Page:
Celebrating the work of one of the great film-makers of the twentieth century
London’s Design Museum is currently hosting an exhibition to mark the twentieth anniversary of the death of Stanley Kubrick, the celebrated director, film-maker and cinematic legend. This internationally acclaimed touring exhibition has already visited Frankfurt, Mexico City and Seoul, and the Design Museum is the first venue to host the exhibition in the UK, Kubrick’s home and workplace for over forty years.
Born in New York City in 1928, Kubrick turned a childhood interest in photography into an early career in photojournalism. At the age of seventeen he got a job as a staff photographer for the pictorial magazine Look, and was tasked with taking reportage-style pictures of everyday life in New York City. His work as a photographer gave him a unique understanding of lighting and framing, and this followed through into his films, where he liked to ensure that scenes were perfectly symmetrical and that each frame had the potential to work as a standalone shot. This passion for symmetry and ‘one-point perspective’, a style of filming that favours near-perfect symmetrical shots, was to become his trademark.
In the 1950s his interest shifted to the art of film, and he began with a trio of shorts before making his first feature. He spent the rest of his life obsessively dedicated to film-making. Known for his perfectionism, Kubrick insisted in having complete control over every aspect of the process, including the script, casting, editing, music and publicity. Each project he embarked on involved an extraordinary amount of research. He would voraciously read as many books as he could on the subject, and then employed teams of researchers to summarise the books he didn’t have time to read himself.
For example, when preparing for Napoleon, a film that was never actually made, he had a card index for every day of the emperor’s life. He also sent an assistant around the world to literally follow in Napoleon’s footsteps, and instructed him to bring back samples of earth from Waterloo so he could match them for the screen.
Kubrick was famed for shooting an excessive number of takes. According to the Guinness Book of Records, the scene in The Shining where Shelley Duvall swings a bat at Jack Nicholson broke the world record for retakes, 127 in all. In the end, almost 400 kilometres of film was shot, a process which naturally took its toll on the actors: Duvall reportedly suffered from nervous exhaustion, physical illness and hair loss during filming. The process produced delirious performances from both Duvall and Nicholson, perhaps the result that Kubrick was ultimately after.
Unlike a lot of modern directors, Kubrick did not limit himself to one genre. He worked across all of them – romance, war, history, costume drama, science fiction and horror. He was skilled at turning his hand to any genre and becoming a master of it. He chose his films based on what he considered to be a good story.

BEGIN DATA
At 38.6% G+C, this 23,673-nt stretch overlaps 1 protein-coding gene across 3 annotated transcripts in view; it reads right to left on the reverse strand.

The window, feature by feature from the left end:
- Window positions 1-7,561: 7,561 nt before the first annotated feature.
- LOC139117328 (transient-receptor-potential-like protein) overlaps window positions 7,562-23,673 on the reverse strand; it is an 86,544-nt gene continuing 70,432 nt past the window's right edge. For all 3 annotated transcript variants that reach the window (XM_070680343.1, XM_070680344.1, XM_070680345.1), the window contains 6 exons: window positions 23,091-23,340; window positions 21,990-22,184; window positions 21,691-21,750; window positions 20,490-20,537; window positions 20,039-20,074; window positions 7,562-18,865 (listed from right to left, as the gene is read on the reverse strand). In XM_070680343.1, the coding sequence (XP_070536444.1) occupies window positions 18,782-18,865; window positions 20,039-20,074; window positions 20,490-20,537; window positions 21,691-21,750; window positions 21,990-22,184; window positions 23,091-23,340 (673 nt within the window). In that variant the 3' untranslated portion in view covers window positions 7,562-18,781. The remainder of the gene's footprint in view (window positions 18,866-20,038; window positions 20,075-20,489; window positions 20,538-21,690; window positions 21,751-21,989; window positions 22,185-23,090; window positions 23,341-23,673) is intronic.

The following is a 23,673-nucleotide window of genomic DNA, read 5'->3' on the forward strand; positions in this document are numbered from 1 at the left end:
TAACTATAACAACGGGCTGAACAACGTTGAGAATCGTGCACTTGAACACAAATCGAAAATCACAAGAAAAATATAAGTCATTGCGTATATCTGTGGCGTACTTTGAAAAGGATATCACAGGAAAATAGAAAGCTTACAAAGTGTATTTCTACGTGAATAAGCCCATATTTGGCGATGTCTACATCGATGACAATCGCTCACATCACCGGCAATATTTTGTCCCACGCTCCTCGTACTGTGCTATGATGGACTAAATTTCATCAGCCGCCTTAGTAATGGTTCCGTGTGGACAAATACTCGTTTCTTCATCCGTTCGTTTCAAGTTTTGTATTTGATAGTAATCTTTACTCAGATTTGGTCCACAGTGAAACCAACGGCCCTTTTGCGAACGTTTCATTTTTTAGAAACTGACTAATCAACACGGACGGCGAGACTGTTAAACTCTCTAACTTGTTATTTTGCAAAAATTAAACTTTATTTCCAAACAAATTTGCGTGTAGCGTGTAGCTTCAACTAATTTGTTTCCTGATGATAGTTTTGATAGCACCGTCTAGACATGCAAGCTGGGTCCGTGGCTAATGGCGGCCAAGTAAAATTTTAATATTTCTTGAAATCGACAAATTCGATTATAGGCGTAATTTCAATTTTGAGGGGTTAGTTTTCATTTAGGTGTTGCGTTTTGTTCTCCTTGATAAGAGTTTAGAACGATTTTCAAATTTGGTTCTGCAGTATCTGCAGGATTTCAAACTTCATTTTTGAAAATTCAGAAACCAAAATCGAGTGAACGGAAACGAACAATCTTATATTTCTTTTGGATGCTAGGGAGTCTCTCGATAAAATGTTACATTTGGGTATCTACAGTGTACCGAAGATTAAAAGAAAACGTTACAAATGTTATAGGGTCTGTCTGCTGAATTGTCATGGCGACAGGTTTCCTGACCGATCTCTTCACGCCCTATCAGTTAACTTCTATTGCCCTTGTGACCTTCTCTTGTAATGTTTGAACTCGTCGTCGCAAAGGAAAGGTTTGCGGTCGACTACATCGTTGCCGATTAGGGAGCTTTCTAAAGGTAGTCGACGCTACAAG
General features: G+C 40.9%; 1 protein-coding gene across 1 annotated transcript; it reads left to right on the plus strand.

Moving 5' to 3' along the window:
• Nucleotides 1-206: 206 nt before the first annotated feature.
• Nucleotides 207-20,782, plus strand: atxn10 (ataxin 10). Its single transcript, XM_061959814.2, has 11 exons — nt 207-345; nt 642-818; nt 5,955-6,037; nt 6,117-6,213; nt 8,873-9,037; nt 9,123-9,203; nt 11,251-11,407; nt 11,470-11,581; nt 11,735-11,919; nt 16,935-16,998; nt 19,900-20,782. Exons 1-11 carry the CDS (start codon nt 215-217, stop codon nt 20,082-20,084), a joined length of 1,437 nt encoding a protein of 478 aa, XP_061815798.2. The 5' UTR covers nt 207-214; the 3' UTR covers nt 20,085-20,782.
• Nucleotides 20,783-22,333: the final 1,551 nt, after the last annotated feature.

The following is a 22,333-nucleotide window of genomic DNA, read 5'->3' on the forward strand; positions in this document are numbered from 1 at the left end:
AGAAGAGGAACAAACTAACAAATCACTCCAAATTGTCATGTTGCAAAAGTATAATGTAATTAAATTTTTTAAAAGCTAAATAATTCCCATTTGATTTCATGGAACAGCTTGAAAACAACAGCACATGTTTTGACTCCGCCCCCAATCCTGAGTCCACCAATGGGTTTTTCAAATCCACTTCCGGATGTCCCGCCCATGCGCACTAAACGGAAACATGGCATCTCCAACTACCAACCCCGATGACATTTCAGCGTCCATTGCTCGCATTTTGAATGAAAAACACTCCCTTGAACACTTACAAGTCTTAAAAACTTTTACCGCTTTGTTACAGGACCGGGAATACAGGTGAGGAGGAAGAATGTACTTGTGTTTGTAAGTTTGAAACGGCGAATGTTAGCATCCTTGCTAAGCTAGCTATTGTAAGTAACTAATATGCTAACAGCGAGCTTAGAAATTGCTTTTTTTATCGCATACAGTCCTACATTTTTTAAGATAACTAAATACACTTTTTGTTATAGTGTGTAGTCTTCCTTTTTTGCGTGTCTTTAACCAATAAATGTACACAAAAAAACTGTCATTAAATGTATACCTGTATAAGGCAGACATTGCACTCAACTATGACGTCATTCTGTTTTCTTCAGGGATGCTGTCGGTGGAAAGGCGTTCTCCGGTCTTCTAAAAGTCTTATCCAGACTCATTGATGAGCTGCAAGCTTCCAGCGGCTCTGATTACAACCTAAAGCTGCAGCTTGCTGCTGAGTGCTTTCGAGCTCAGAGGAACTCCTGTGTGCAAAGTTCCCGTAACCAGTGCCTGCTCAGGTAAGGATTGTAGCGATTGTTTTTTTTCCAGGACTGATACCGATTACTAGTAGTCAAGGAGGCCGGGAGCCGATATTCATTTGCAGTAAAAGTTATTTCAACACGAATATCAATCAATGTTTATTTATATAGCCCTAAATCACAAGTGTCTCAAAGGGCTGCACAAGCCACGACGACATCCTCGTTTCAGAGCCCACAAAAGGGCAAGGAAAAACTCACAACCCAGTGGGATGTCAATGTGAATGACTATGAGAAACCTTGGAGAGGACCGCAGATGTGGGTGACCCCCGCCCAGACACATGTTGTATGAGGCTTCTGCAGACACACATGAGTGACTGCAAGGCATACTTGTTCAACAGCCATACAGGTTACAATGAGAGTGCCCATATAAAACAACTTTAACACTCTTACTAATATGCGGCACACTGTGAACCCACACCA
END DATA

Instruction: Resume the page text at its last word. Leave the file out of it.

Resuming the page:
He lived in Hollywood from 1955 but, disenchanted with it, moved to the UK to make Lolita in 1961. Attracted by the availability of high-quality film technicians and by the tax incentives aimed at helping the British film industry, he made the UK his permanent residence from then on. It was in Britain that Kubrick created the battlefields of Vietnam for Full Metal Jacket (1987), the orbiting space station for 2001: A Space Odysey (1968) and the war room in Dr Strangelove (1964).
The exhibition tells the story of Kubrick’s obsessive genius and shows how he created genre-defining worlds for his films.
Visitors enter via a ‘one-point perspective’ corridor, mirroring Kubrick’s famous camera technique, that has screens on either side playing clips of his films. The floor is clad in a patterned carpet that has been replicated to resemble the graphic orange and brown carpet from his classic horror film The Shining.
Featuring more than 500 objects, projections and interviews, the exhibition brings to the fore Kubrick’s innovative spirit and fascination with all aspects of design, and reveals the level of detail he put into each of his films. From predicting the modern digital tablet and defining the aesthetics of space exploration in 2001: A Space Odyssey (1968) – a year before the moon landing – to using NASA-manufactured lenses to film by candlelight in Barry Lyndon (1975), Kubrick was just as much an inventor as a filmmaker.
Expect to see the centrifuge set that Kubrick developed for 2001: A Space Odyssey, film props such as the platoon flags and the infamous ‘Born-to-Kill’ helmet worn by Private Joker in Full Metal Jacket, costumes from the set of Barry Lyndon, as well as pre- and post-production materials on loan from the Stanley Kubrick Archive held at the University of the Arts London, Archives and Special Collections Centre.